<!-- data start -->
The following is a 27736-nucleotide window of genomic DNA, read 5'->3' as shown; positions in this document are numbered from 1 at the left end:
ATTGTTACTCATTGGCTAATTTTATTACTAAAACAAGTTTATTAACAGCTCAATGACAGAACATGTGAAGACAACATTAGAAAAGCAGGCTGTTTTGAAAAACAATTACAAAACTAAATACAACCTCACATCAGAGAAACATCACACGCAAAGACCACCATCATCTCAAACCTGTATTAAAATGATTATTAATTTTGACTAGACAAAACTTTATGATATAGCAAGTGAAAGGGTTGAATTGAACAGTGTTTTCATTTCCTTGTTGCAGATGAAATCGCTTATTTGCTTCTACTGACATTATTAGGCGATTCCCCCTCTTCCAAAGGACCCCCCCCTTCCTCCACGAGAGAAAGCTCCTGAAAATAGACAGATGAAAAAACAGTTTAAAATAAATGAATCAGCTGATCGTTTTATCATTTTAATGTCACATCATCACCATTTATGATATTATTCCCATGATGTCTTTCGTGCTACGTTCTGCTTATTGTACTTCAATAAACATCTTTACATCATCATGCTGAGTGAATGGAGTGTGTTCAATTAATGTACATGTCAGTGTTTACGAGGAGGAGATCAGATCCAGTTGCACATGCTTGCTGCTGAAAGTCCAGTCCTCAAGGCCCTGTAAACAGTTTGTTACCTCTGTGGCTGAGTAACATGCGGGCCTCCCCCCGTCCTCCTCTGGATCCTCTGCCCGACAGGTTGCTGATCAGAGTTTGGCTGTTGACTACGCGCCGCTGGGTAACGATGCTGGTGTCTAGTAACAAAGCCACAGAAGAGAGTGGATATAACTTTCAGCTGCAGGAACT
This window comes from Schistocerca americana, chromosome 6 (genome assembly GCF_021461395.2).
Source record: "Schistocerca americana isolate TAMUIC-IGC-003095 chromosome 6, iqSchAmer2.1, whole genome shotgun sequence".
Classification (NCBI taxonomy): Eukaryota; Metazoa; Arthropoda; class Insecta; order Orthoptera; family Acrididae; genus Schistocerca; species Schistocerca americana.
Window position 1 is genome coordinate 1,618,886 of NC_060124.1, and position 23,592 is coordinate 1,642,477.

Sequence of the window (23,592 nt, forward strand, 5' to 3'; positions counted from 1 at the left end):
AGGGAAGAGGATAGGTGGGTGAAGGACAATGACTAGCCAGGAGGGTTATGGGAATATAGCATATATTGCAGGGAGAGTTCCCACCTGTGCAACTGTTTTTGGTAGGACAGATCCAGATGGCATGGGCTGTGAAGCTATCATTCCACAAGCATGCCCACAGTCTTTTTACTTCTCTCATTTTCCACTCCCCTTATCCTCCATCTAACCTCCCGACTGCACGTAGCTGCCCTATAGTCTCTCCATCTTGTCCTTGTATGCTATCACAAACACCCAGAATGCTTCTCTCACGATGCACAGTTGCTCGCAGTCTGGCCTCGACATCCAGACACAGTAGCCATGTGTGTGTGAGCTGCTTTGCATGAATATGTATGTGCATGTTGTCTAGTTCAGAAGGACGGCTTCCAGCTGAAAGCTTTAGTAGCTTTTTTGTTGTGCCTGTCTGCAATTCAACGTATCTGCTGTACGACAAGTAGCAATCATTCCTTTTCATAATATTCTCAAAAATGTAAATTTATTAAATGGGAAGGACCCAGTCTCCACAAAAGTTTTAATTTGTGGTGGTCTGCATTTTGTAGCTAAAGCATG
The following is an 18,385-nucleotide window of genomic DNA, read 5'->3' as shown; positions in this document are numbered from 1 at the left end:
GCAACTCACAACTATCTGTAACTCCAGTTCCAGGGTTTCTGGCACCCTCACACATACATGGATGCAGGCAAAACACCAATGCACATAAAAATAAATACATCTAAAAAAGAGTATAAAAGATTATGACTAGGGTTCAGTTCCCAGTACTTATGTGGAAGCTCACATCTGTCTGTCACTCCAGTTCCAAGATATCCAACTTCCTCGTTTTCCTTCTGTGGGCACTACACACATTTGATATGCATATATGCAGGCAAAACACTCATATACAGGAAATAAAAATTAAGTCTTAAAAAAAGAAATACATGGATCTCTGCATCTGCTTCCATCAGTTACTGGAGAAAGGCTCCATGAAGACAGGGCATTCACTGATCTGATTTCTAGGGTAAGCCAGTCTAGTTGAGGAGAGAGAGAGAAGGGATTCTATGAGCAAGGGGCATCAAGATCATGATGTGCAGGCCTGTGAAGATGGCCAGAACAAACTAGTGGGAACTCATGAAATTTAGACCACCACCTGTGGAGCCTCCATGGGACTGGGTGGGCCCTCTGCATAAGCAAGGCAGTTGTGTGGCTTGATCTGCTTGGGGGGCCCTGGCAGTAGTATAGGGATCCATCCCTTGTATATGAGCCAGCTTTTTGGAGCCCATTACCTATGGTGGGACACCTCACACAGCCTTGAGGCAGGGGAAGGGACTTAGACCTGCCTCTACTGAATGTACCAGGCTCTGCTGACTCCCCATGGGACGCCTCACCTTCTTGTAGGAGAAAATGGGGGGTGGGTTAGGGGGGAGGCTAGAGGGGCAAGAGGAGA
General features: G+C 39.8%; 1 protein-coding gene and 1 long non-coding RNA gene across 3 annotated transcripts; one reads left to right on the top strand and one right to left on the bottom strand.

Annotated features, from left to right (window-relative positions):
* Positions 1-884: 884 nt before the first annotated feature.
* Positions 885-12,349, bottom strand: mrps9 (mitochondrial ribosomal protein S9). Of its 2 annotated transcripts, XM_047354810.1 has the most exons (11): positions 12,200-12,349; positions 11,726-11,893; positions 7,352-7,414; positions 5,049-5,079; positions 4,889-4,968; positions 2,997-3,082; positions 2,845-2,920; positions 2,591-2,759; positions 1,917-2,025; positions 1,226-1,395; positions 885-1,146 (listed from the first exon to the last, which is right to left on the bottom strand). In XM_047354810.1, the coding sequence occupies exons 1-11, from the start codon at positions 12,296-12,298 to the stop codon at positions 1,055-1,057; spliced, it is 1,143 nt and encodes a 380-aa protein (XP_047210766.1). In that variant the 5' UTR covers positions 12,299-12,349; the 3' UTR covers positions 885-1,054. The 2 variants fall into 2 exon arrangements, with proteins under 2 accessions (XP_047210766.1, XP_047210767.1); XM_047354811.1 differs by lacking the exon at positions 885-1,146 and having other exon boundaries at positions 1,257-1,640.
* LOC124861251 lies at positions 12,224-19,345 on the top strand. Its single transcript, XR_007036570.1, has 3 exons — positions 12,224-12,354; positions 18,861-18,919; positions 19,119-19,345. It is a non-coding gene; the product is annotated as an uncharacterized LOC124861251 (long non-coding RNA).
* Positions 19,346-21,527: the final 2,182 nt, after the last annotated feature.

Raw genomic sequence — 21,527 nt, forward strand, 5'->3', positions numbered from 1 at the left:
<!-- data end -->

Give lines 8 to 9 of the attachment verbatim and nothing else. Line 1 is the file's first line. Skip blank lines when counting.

AGGGAAGAGGATAGGTGGGTGAAGGACAATGACTAGCCAGGAGGGTTATGGGAATATAGCATATATTGCAGGGAGAGTTCCCACCTGTGCAACTGTTTTTGGTAGGACAGATCCAGATGGCATGGGCTGTGAAGCTATCATTCCACAAGCATGCCCACAGTCTTTTTACTTCTCTCATTTTCCACTCCCCTTATCCTCCATCTAACCTCCCGACTGCACGTAGCTGCCCTATAGTCTCTCCATCTTGTCCTTGTATGCTATCACAAACACCCAGAATGCTTCTCTCACGATGCACAGTTGCTCGCAGTCTGGCCTCGACATCCAGACACAGTAGCCATGTGTGTGTGAGCTGCTTTGCATGAATATGTATGTGCATGTTGTCTAGTTCAGAAGGACGGCTTCCAGCTGAAAGCTTTAGTAGCTTTTTTGTTGTGCCTGTCTGCAATTCAACGTATCTGCTGTACGACAAGTAGCAATCATTCCTTTTCATAATATTCTCAAAAATGTAAATTTATTAAATGGGAAGGACCCAGTCTCCACAAAAGTTTTAATTTGTGGTGGTCTGCATTTTGTAGCTAAAGCATG
The following is an 18,385-nucleotide window of genomic DNA, read 5'->3' as shown; positions in this document are numbered from 1 at the left end: